CAN-SPAM is not luncheon meat. It’s the law. The law that determines if you are a spammer or not.
The Holidays are near as evidenced by my posting website tips to prepare for the upcoming Holidays on my consulting site. At the same time, I witness businesses ramping up to send e-mails to anyone with an inbox for Black Friday, Cyber Monday and the upcoming Holidays.
Way too many not understanding that commercial emails should only be sent to those who have specifically requested your information.
Playing by the rules is good for your branding. Sending e-mails — to those who give you permission — literally is your best bet for instilling credibility and nurturing relationships.
Don’t Tick Them Off!
The last thing you want to do is tick people off by sending them e-mails they didn’t ask for. Rub salt into that wound by making them have to unsubscribe from a list they never subbed to and you most likely just lost a potential customer.
With that said, individuals and businesses buy lists (or incorrectly assume those that they have communicated with want to be added to their list). They send commercial e-mails to onliners who did not specifically request that their information or advertisement be sent to them. I am a victim of this every day.
If you are one of those businesses that are buying lists (That you have vetted and know are reliable, right?) or sending commercial emails to those who you do not have direct permission from, it behooves you to be familiar with what the CAN-SPAM Act requires of you. Before the damage is done.
Learn About The Law
- Don’t use false or misleading header information. Your “From,” “To,” “Reply-To,” and routing information – including the originating domain name and email address – must be accurate and identify the person or business who initiated the message.
- Don’t use deceptive subject lines. The subject line must accurately reflect the content of the message.
- Identify the message as an ad. The law gives you a lot of leeway in how to do this, but you must disclose clearly and conspicuously that your message is an advertisement.
- Tell recipients where you’re located. Your message must include your valid physical postal address. This can be your current street address, a post office box you’ve registered with the U.S. Postal Service, or a private mailbox you’ve registered with a commercial mail receiving agency established under Postal Service regulations.
- Tell recipients how to opt out of receiving future email from you. Your message must include a clear and conspicuous explanation of how the recipient can opt out of getting email from you in the future. Craft the notice in a way that’s easy for an ordinary person to recognize, read, and understand. Creative use of type size, color, and location can improve clarity. Give a return email address or another easy Internet-based way to allow people to communicate their choice to you. You may create a menu to allow a recipient to opt out of certain types of messages, but you must include the option to stop all commercial messages from you. Make sure your spam filter doesn’t block these opt-out requests.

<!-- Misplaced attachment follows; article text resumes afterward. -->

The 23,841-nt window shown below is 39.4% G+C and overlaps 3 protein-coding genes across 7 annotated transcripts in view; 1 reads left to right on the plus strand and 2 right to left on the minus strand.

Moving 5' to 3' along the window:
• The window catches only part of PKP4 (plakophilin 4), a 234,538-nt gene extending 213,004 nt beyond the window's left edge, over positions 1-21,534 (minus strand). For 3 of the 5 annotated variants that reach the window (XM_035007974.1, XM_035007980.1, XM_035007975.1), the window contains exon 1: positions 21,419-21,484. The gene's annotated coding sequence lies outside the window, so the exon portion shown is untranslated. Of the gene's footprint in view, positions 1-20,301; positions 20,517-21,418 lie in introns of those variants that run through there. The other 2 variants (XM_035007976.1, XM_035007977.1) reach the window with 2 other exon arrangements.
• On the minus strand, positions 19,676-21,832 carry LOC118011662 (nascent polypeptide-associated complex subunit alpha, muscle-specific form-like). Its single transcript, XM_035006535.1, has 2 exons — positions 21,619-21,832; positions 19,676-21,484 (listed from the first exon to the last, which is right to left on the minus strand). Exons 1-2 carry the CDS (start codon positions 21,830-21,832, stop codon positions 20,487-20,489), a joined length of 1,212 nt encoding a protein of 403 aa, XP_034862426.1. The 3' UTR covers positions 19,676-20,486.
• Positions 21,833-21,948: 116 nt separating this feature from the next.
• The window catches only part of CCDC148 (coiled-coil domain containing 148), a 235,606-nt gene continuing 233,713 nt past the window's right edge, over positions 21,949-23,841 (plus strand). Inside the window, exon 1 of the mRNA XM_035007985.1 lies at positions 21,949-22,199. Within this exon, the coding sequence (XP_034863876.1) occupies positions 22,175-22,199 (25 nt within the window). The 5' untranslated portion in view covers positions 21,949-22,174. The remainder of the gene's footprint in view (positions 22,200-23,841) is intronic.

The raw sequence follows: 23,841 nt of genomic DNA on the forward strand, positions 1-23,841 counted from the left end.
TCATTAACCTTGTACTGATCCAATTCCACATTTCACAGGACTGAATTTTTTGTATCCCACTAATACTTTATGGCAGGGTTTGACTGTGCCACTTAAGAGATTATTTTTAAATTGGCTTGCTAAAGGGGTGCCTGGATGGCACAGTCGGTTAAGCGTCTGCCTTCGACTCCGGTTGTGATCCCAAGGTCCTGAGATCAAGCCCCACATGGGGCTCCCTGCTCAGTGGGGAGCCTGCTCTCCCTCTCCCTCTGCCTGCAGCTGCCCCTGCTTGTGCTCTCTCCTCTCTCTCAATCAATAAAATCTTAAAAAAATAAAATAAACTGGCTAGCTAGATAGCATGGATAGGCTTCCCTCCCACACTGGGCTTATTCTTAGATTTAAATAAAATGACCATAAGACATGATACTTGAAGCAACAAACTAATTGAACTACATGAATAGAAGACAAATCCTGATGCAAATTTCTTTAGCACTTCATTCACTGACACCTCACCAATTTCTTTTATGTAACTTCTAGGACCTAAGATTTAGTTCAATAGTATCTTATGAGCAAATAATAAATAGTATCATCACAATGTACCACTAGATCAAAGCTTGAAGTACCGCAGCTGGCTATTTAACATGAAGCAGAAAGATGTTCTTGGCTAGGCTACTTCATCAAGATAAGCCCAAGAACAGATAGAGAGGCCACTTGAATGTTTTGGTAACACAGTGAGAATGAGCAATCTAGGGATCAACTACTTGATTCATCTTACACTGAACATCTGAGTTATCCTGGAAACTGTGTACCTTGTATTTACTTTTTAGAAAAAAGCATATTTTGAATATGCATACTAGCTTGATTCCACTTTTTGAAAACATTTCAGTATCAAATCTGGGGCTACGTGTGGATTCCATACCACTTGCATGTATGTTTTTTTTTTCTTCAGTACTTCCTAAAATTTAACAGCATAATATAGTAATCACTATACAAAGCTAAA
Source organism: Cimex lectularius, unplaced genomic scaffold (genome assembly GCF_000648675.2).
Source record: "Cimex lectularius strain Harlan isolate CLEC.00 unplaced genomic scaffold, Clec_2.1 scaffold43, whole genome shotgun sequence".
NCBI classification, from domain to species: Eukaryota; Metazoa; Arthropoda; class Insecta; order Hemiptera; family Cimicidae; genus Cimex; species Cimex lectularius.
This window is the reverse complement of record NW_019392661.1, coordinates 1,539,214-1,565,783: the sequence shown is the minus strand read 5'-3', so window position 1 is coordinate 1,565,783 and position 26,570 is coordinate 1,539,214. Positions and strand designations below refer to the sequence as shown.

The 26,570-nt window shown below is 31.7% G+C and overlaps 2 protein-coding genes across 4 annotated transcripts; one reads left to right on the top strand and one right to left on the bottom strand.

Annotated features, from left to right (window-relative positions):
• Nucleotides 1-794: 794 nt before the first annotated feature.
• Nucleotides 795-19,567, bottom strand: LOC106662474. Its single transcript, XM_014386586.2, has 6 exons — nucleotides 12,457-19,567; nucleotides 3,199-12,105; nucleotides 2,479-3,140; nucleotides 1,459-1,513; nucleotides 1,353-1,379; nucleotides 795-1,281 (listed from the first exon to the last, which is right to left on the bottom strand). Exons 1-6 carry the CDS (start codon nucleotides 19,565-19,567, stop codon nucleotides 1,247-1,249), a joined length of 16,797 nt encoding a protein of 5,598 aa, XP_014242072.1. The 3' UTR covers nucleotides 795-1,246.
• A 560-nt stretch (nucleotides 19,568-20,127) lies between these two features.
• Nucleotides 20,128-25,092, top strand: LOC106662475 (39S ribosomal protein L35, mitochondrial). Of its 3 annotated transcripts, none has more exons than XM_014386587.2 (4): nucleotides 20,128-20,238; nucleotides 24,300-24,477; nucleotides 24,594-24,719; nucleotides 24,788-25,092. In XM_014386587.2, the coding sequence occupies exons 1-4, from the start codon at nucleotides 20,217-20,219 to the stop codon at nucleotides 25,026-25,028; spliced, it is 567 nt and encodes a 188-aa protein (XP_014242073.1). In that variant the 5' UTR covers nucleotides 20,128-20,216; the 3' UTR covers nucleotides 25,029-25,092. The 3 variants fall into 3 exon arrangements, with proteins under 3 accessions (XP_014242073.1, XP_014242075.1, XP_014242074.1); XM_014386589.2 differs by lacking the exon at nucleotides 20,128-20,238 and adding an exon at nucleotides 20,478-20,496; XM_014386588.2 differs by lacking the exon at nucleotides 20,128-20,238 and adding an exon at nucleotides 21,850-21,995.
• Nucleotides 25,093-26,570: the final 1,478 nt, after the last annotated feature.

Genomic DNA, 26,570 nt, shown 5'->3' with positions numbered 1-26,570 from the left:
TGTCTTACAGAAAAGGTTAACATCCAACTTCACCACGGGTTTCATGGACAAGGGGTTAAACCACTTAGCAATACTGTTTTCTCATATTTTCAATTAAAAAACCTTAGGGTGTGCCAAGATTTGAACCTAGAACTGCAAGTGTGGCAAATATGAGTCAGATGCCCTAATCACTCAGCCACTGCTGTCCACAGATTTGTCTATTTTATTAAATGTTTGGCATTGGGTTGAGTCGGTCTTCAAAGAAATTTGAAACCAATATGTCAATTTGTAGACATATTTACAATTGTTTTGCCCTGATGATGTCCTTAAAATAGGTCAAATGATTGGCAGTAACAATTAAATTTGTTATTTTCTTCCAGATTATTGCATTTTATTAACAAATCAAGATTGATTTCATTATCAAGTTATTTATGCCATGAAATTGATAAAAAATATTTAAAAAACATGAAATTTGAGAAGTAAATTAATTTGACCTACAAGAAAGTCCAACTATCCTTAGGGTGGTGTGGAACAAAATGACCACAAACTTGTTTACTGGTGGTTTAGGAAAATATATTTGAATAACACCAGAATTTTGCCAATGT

- Honor opt-out requests promptly. Any opt-out mechanism you offer must be able to process opt-out requests for at least 30 days after you send your message. You must honor a recipient’s opt-out request within 10 business days. You can’t charge a fee, require the recipient to give you any personally identifying information beyond an email address, or make the recipient take any step other than sending a reply email or visiting a single page on an Internet website as a condition for honoring an opt-out request. Once people have told you they don’t want to receive more messages from you, you can’t sell or transfer their email addresses, even in the form of a mailing list. The only exception is that you may transfer the addresses to a company you’ve hired to help you comply with the CAN-SPAM Act.
- Monitor what others are doing on your behalf. The law makes clear that even if you hire another company to handle your email marketing, you can’t contract away your legal responsibility to comply with the law. Both the company whose product is promoted in the message and the company that actually sends the message may be held legally responsible.
Visit the Compliance Guide on the FTC’s site for all the legal mumbo-jumbo and to download a PDF copy to have on hand.
Most folks who e-mail without direct permission do not include the above minimal requirements and therefore cannot complain when they are reported as spammers or their emails/domains and/or websites get blacklisted. Not to mention the negative perception that possible potential customers may now have of them.
There is no way around the fact that your customer’s inboxes are jammed with junk they did not ask for, do not want and inevitably do not read. Do your best to not contribute to that clutter by sending out your properly structured e-mails to those who you know want them and are open to your message.